Campbell University has a lot to be thankful for this year as it celebrates its 125 anniversary in Buies Creek. In addition to Campbell’s 125th anniversary, Campbell’s School of Pharmacy and Health Sciences is celebrating 25 years of excellence this year. With the many exciting changes on campus, Campbell Collegiettes™ will have many reasons to proudly adorn their black and orange hearts on their sleeves this year as Campbell celebrates this special milestone.
James Archibald Campbell founded Campbell University as Buies Creek Academy on January 5, 1887. Campbell went on to become a junior college in 1926 and then a senior college in 1961. It was not until June 6, 1979 that the school became known as Campbell University with the addition of the Norman Adrian Wiggins School of Law.
Since then Campbell has opened schools of Law, Divinity, Pharmacy and Health Sciences, Business, and Education. Campbell is currently in the process of establishing a School of Osteopathic Medicine, which is estimated to begin in 2013. Despite the many changes and additions Campbell has undergone throughout the years, only four presidents have presided over the school: James Archibald Campbell (1887-1934), Leslie Hartwell Campbell (1934-1967), Norman Adrian Wiggins (1967-2003) and Jerry McLain Wallace (2003-present).
In the last decade alone Campbell has undergone quite the extensive list of changes. The following are the highlights of Campbell’s road to improvement:
- On April 27, 2007 Campbell University dedicated its $15 million dollar 106,000 square foot facility for upperclassmen students to Fuquay-Varina businessman Bob Barker and his wife, Pat. The facility includes 75 suites and apartments that include four bedrooms per apartment or suite, kitchenettes or kitchens, and fully furnished living rooms.
- On October 3, 2007 Ronald Maddox looked on as Campbell’s School of Pharmacy’s new 42,000 square foot teaching facility was dedicated in his honor. Maddox Hall features classrooms, a study center, breakout rooms, administrative and alumni suites, two large lecture halls, faculty offices, a Professional Association Room, and nearly 6,000 square-feet of laboratory space and lab preparation area.
- On August 30, 2008 Campbell held its first home game since the return of football to the school in the newly constructed Barker-Lane Stadium. The stadium has a capacity of 3,500 and future plans for the stadium include additional seating, a press box and another entrance.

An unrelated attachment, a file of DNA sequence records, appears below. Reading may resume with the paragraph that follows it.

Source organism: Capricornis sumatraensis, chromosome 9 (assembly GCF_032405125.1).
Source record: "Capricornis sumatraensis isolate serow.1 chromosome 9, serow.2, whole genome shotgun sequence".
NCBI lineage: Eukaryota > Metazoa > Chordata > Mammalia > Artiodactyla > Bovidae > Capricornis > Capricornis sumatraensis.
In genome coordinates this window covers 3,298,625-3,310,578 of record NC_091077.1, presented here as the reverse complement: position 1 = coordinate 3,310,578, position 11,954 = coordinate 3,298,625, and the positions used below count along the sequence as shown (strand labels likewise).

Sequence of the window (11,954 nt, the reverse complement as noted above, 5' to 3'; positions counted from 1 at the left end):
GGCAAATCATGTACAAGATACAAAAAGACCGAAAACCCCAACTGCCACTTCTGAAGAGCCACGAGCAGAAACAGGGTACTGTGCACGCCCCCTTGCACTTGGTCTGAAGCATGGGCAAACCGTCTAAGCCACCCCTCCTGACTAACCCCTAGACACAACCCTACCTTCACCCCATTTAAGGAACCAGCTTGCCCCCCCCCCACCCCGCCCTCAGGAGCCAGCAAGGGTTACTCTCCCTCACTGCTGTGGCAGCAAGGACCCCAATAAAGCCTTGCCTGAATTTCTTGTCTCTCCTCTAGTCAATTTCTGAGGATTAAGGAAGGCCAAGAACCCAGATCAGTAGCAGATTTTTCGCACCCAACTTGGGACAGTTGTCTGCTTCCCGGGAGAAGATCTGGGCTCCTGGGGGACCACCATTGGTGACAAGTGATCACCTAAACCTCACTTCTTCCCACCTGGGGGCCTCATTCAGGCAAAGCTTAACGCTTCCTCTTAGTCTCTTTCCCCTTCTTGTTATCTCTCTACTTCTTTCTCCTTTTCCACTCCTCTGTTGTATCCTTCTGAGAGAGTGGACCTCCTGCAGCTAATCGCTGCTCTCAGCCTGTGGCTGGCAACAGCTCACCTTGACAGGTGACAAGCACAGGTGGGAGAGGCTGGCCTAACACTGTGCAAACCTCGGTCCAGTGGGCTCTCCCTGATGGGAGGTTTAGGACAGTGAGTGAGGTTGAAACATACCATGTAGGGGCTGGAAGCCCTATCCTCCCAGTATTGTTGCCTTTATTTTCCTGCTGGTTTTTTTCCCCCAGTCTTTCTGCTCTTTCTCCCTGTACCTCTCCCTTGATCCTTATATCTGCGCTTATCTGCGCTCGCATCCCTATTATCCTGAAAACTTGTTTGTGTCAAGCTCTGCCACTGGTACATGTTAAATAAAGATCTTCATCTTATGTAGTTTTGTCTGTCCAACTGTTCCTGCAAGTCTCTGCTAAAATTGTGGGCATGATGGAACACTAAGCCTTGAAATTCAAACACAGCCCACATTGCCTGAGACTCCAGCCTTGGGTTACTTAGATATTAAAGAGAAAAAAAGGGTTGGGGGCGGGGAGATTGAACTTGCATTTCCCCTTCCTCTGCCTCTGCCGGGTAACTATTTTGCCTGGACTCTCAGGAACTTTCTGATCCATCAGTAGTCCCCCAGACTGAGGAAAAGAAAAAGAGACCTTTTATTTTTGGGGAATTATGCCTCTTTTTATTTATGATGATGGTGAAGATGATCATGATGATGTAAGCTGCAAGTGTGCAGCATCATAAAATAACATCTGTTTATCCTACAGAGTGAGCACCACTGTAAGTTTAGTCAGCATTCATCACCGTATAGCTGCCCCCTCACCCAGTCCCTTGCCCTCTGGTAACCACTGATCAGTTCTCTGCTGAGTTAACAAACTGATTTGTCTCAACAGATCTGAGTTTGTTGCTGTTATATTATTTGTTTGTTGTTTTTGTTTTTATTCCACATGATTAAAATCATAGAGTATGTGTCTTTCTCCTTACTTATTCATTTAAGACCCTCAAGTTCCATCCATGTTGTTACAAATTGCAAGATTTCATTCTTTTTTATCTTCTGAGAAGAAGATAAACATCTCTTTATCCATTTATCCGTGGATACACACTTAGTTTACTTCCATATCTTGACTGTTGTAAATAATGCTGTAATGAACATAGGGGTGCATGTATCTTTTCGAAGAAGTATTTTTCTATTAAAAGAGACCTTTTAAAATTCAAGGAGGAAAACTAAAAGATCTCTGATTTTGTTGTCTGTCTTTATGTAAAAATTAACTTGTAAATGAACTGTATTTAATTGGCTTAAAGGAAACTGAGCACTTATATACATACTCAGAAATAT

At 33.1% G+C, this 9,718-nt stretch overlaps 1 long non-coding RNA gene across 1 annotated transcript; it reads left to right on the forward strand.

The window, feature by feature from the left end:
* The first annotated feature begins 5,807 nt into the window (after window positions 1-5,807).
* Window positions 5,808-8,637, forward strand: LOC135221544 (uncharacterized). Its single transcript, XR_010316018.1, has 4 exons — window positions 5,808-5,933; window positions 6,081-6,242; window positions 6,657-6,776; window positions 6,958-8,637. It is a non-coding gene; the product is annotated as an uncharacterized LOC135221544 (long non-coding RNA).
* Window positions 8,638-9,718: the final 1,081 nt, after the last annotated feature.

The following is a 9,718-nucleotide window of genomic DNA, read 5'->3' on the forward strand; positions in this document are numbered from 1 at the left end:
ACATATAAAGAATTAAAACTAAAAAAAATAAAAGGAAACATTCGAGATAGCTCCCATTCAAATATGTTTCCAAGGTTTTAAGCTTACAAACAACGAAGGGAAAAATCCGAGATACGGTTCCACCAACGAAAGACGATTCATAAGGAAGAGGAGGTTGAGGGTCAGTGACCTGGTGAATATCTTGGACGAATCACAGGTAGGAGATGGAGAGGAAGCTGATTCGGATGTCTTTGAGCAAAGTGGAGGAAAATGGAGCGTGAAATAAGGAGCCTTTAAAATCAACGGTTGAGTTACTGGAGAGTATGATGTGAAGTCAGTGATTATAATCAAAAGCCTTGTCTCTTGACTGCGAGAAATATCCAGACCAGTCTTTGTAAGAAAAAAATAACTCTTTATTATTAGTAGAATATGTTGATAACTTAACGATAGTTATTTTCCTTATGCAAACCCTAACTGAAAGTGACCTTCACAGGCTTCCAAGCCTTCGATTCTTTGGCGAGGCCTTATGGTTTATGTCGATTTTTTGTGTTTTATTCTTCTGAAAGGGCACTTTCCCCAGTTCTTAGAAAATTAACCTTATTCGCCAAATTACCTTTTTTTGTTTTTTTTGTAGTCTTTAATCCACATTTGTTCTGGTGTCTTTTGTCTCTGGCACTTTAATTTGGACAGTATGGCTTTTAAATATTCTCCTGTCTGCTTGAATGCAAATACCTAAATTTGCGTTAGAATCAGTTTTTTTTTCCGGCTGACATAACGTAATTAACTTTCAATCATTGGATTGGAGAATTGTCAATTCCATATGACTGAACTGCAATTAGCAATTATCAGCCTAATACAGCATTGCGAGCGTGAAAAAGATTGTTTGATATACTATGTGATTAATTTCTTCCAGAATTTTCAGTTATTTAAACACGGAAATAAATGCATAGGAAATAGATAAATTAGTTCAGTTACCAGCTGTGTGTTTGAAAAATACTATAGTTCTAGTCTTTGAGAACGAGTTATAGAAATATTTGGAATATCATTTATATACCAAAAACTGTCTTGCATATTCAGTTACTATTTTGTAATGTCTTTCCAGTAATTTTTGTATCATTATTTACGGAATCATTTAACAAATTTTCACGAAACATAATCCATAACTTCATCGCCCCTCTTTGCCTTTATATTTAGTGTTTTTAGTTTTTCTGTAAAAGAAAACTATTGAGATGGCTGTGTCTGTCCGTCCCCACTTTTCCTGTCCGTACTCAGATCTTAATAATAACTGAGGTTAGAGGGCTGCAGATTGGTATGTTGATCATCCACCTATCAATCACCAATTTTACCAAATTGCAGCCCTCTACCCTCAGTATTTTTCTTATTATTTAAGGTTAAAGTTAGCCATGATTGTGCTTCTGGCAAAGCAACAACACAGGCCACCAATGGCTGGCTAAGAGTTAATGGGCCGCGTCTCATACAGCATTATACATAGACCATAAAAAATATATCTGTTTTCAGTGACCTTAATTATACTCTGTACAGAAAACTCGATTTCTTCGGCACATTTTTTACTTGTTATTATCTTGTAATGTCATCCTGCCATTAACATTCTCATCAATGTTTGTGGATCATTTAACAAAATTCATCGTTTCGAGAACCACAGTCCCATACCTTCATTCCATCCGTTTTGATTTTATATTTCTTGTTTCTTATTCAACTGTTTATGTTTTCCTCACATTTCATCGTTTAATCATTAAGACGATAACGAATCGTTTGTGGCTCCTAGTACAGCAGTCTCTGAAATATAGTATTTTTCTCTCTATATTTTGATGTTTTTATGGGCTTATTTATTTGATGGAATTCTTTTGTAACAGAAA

- On October 17, 2008 John W. Pope Jr. Convocation Center opened. The Convocation Center serves as both a concert hall and sports venue in addition to housing Exercise Science classrooms, two fitness centers, a practice court, a wrestling practice room and numerous other attractions of the like.
- In August of 2009, the Norman Adrian Wiggins School of Law moved to a newly constructed facility in Raleigh, NC.
- On August 25, 2009, the Robert and Anna Gardner Butler Chapel opened. In addition to the sanctuary itself, the Chapel houses offices, a grand gathering hall, and prayer room and a bell tower.
- Campbell opened a new residence hall for females just in time for the 2010-2011 academic year on August 14, 2011. The 48,000 square foot facility has a capacity of 147 residents. The residence hall has yet to be named.
- On July 1, 2011 Campbell University Athletics returned to the Big South.
- On July 20, 2011 Campbell celebrated the dedication of the Carlie C. and Joyce McLamb Environmental Science Center.
- The White Coat Ceremony on August 21, 2011 marked the launch of the Physician’s Assistant Program at Campbell. The newly renovated Carrie Rich Hall is the home of the new program.
Minor other cosmetic changes to the campus for Campbell Collegiettes™ to enjoy include the beautifully landscaped roundabouts, a newly renovated and landscaped Fellowship Commons, the 2,800 pound bronze sculpture of the Fighting Camel mascot in front of John W. Pope Convocation Center, and a new fountain in front of Carter Gymnasium.
Campbell is without a doubt trying to uphold its motto, Ad Astra Per Aspera, which means to the stars through difficulties. Despite the rough state of the economy, Campbell continues to flourish and provide a safe and beautiful environment for its students, faculty and staff.